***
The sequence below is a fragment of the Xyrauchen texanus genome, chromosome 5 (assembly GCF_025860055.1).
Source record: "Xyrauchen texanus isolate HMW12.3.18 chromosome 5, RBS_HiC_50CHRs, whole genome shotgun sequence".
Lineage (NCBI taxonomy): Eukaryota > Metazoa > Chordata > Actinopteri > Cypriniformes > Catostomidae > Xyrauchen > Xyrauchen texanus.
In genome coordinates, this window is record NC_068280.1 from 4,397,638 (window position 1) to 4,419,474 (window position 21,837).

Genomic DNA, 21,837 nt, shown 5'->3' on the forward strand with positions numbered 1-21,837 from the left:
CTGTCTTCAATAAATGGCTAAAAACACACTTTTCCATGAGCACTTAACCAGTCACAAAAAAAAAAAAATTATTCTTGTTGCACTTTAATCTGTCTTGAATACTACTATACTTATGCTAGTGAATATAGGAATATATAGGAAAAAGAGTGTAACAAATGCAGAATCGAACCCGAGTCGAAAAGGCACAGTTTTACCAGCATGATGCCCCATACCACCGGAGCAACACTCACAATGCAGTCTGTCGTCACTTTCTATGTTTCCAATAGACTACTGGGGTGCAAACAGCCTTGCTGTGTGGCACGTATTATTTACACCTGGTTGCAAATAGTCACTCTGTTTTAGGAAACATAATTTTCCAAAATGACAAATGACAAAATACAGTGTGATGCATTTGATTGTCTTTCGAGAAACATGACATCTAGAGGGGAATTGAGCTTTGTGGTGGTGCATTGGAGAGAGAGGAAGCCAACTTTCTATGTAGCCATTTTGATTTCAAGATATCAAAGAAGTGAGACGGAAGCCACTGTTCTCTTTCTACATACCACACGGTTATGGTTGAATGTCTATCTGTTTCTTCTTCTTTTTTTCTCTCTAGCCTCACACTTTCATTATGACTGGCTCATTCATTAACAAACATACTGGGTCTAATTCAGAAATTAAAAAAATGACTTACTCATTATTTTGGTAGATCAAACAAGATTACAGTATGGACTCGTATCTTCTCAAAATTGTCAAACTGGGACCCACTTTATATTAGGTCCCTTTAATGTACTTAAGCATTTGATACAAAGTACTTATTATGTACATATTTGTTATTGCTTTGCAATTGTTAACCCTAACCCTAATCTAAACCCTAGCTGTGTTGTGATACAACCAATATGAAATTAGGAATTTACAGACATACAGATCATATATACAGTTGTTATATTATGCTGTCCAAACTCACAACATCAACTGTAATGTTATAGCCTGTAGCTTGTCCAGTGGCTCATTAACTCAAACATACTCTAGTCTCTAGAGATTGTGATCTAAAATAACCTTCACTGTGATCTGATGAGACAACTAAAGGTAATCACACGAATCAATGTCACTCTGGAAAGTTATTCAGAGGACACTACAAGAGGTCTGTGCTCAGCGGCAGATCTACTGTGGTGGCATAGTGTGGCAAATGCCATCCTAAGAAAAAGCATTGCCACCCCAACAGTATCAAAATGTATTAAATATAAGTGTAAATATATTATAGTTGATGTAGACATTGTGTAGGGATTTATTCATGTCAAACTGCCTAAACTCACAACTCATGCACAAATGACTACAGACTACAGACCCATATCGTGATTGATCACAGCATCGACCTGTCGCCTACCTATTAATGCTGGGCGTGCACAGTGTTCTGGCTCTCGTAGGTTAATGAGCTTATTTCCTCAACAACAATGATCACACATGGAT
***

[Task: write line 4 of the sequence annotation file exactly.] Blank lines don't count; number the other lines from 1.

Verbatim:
In genome coordinates, this window is record NC_068280.1 from 4,397,638 (window position 1) to 4,419,474 (window position 21,837).